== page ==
Most adults need seven to nine hours of quality sleep per night. So what’s another hour or two? Getting more than nine hours of sleep isn’t bad, right? Wrong. It may be a sign of something more serious. So how much sleep is too much sleep? 

Well, the “right” number of hours an individual should sleep is personal and will vary, but anything over nine hours is generally considered excessive sleep for an adult. There are several reasons you may be getting excessive sleep. We’re naming 10 causes of excessive sleep below. 

If you’ve ever asked yourself “why am I sleeping so much?” or “why am I always tired?” or  you know someone who is experiencing excessive sleepiness and is guilty of snoozing throughout the day or sleeping long every night, continue reading to discover reasons why and learn what you can do about it. 

Is Excessive Sleepiness Common?

If you’re wondering why you’re so sleepy, you’re not alone. Excessive Sleepiness is common, in fact, 40% of people exhibit occasional symptoms of hypersomnia.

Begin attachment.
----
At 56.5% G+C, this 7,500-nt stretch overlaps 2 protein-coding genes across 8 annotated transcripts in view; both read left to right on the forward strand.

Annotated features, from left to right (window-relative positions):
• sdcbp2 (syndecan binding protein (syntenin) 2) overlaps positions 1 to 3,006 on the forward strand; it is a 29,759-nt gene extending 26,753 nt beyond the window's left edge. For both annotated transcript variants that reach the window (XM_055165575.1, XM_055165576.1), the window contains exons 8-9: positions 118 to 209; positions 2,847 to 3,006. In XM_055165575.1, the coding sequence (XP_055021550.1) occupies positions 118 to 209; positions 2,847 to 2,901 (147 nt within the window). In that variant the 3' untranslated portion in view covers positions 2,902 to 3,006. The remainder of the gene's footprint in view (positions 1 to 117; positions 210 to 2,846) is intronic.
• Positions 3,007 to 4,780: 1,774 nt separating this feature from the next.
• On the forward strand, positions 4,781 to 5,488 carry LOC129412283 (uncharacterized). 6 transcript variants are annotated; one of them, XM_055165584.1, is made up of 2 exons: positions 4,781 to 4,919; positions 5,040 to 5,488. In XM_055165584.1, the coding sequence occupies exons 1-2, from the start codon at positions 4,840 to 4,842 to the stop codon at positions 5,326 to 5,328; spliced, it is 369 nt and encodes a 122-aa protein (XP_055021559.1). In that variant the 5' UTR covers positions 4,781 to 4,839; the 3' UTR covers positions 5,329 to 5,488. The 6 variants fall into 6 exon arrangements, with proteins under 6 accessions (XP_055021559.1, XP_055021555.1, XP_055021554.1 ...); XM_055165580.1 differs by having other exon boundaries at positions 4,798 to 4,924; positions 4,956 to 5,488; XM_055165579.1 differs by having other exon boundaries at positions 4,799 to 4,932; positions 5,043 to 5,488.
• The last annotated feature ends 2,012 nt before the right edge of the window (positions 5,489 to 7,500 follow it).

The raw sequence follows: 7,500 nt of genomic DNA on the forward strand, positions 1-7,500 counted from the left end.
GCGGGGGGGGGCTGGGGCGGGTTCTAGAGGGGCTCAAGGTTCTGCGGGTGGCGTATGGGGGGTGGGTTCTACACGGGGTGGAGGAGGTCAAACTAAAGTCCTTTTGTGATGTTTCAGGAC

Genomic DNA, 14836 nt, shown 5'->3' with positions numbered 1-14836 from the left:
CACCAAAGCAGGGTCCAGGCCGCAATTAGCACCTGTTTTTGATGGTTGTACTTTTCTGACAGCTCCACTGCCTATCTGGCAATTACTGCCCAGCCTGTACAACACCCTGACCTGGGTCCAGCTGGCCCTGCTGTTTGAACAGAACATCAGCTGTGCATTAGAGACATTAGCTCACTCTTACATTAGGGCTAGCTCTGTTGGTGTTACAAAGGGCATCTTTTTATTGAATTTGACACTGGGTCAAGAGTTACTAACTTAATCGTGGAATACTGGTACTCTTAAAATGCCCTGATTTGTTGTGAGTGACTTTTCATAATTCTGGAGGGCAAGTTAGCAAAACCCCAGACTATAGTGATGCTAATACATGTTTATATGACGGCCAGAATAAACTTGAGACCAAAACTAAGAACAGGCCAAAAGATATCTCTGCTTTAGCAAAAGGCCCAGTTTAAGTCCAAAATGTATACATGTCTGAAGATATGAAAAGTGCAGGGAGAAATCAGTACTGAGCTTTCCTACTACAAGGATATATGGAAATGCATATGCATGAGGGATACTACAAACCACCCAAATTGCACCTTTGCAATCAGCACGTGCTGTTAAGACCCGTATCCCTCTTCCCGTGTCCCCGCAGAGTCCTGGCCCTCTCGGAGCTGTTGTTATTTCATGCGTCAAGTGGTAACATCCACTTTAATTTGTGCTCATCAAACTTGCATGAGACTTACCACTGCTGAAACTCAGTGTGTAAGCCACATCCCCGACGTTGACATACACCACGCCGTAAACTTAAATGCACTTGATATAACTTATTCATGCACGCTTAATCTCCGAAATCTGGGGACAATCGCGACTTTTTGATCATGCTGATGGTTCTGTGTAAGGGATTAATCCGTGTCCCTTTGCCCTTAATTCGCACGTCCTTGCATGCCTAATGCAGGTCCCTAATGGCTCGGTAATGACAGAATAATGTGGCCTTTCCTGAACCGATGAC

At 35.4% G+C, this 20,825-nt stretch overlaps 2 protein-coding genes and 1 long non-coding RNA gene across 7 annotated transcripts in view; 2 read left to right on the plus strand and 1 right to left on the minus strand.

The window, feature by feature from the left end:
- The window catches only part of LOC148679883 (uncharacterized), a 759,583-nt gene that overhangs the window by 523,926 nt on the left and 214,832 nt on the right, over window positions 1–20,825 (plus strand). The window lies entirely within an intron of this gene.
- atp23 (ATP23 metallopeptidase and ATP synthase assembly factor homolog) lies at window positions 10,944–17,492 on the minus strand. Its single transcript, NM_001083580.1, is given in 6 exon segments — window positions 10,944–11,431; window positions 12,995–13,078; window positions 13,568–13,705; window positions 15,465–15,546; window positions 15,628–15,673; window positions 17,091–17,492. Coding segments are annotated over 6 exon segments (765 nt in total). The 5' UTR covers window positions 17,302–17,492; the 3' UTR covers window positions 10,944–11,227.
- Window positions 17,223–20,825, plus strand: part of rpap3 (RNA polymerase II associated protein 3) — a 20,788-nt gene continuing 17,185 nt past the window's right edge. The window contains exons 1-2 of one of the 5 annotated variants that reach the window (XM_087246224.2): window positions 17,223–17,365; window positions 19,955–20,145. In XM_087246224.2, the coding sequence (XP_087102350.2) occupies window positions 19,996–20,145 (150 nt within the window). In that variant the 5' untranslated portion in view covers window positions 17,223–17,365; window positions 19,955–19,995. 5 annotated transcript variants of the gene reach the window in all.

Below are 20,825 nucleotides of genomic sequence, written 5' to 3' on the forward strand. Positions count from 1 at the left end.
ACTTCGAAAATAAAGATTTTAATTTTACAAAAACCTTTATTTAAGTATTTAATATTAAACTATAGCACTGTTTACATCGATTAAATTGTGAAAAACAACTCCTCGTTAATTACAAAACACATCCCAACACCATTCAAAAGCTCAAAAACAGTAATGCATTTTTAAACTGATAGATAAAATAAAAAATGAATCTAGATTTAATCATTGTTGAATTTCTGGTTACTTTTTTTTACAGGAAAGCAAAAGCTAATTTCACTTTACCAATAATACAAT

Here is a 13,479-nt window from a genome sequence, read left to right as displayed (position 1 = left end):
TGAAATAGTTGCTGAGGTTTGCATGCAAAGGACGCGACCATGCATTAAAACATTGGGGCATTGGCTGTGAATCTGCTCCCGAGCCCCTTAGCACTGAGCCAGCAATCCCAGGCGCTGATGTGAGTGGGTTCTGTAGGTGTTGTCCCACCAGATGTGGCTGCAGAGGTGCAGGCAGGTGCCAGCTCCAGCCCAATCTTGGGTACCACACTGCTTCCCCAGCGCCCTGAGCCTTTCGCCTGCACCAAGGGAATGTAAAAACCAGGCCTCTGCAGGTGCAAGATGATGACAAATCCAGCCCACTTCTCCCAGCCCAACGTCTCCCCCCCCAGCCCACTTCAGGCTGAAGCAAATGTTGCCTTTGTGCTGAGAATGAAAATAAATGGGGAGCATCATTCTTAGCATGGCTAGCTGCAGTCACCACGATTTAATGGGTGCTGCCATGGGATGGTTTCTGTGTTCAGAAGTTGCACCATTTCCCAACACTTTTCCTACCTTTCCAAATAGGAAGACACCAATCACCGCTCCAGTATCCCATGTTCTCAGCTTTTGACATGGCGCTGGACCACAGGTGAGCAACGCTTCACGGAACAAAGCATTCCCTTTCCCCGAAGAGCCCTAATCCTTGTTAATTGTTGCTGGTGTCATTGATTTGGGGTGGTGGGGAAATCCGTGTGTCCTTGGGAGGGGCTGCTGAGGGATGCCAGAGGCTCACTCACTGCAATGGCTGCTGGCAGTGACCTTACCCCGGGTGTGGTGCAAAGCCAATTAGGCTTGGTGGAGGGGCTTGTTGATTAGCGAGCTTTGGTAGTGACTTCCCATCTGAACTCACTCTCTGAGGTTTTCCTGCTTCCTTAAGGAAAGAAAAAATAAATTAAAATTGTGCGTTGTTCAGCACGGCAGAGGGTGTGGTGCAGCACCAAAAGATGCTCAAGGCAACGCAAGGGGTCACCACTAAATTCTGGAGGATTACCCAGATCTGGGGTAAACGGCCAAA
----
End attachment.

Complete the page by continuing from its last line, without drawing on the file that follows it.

Hypersomnia is the clinical term for excessive sleepiness and excessive sleeping. The condition is marked by excessive daytime sleepiness or an above-average amount of time sleeping (usually way beyond the recommended 7-9 hours). Many with hypersomnia can fall asleep anywhere or at any time which is a bit awkward at work but a lot more troublesome while driving. 

Should I Be Concerned if I Get Excessive Sleep?

As you know, a good night’s sleep is critical and essential for health. Yet not all instances of excessive sleepiness are cause for worry. Occasional feelings of exhaustion leading to a night or two of excessive sleep are commonplace.  Yet, if the feelings of exhaustion are interfering with the quality of your life, you should consider making specific lifestyle changes, or getting tested for certain sleep disorders. . 

That’s because sleep disorders can be a potential cause of hypersomnia and impact how you sleep, affecting your overall health, safety, and quality of life. It’s common to associate sleep disorders with getting too little sleep, yet sleep apnea and narcolepsy can actually cause hypersomnia or excessive tiredness.  Hypersomnia poses serious health risks and is linked to several medical problems such as diabetes, heart disease, and death. 

If you’re getting excessive sleep read through the factors that may be contributing to your excessive sleepiness. Some may not be cause for concern and represent temporary sleep behavior alterations, others are more serious.  

Causes of Excessive Sleep and Fatigue